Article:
How to Use Digress in a Sentence

How to Use Digress in a Sentence
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  • 0:00 A Clue to Listen
  • 0:22 What Does Digress Mean?
  • 1:15 Digress in a Sentence
  • 2:21 Lesson Summary
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Lesson Transcript
Instructor: Charles Kinney, Jr.
You might have heard the word 'digress' being used in speech or writing, but was it being used correctly? Or should 'digress' even be used at all? In this lesson, you will learn the meaning of 'digress' and when to use it.

A Clue to Listen

We have all probably been in a class with a well-meaning teacher who sometimes strays off the point of the lesson. Class starts and there might be a long speech, then suddenly the teacher says 'Goodness me oh my! I digress!' That's the clue to listen as the teacher gets back to the main point.

What Does Digress Mean?

Long ago, a digression in writing was used to give more information about something. Let's say a writer was writing about a battle. The writer would stop writing about the conflict and then perhaps discuss the history of the groups fighting the battle. Today, that would break up the flow of a story, but the modern use of 'digress' functions in much the same way,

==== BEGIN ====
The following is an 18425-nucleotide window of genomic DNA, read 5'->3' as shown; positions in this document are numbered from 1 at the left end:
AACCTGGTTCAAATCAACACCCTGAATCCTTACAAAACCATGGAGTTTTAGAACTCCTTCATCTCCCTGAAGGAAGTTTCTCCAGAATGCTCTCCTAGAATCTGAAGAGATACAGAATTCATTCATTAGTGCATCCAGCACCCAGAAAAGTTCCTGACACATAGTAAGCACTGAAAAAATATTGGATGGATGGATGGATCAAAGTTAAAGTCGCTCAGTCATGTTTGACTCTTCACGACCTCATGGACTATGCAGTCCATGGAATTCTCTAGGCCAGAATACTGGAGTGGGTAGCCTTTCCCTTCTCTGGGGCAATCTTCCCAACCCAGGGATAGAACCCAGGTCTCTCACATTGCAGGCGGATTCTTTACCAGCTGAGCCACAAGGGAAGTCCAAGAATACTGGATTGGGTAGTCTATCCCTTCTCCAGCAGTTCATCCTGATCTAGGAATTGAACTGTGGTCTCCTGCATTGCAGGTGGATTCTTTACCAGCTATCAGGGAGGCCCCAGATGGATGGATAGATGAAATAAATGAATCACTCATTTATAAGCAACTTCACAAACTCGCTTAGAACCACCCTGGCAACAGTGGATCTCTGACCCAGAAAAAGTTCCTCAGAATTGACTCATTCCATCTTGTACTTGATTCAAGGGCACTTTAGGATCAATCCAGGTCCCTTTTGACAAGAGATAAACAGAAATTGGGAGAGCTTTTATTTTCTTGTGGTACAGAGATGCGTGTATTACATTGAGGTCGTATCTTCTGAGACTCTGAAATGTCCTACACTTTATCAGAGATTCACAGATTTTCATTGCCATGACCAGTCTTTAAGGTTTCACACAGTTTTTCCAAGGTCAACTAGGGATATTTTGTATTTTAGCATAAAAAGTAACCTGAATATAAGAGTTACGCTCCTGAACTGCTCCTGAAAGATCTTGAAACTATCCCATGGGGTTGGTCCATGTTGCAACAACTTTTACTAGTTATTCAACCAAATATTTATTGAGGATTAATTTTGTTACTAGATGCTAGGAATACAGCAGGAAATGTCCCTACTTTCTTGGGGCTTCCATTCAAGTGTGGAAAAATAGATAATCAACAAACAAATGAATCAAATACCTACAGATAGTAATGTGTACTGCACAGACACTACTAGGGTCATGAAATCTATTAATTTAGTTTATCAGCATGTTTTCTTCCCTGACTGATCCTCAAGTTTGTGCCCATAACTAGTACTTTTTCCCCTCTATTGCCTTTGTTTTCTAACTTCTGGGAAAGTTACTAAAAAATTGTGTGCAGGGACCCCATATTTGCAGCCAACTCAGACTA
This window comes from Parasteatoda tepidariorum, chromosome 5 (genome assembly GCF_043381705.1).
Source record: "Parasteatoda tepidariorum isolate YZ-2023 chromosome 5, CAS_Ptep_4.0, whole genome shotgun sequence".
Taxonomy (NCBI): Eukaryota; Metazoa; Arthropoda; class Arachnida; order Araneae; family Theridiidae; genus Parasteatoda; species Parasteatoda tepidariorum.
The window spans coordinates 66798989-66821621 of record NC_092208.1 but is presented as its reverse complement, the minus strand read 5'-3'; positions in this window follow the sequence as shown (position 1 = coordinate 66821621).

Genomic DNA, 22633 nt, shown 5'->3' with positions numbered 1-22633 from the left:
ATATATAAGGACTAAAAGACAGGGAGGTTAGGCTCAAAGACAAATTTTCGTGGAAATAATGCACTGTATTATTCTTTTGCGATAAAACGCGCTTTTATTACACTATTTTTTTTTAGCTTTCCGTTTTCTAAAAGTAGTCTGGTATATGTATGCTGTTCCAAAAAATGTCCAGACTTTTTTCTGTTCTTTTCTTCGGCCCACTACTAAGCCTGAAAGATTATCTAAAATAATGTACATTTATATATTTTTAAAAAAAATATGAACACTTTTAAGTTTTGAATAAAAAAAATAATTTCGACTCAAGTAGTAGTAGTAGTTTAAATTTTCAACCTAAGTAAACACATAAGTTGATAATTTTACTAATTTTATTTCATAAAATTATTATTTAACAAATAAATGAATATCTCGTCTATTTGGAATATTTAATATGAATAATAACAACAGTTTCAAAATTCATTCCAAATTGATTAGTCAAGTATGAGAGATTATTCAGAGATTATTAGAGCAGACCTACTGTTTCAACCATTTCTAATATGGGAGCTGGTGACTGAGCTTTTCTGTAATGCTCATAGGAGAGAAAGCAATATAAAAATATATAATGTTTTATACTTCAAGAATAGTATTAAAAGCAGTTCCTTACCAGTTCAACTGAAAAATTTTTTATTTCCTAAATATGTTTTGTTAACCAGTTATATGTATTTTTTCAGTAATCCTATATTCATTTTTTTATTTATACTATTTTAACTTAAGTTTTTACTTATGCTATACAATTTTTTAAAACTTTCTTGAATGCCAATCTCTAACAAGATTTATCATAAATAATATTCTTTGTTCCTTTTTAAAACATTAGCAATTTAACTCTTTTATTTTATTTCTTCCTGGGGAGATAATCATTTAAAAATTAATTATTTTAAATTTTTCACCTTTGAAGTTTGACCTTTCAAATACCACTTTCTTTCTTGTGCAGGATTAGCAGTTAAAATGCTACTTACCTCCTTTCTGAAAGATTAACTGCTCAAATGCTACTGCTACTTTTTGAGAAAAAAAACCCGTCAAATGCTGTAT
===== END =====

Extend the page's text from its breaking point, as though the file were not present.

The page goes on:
'Digress' is a verb, an action. To use 'digress' in a sentence in modern speech or modern writing means basically the same thing: to temporarily leave the main subject you're speaking or writing about. When you wander off and start to discuss or write about something else, you are 'digressing' from your original point. Here are a few examples of 'digress' being used in a sentence:

  • We have digressed a lot from our first plan.
  • Let's not digress again from our topic.
  • I want to digress a moment and talk about something other than our main point.

Digress is like using a reset button in a sentence, a conversation, or a piece of writing.
rewind

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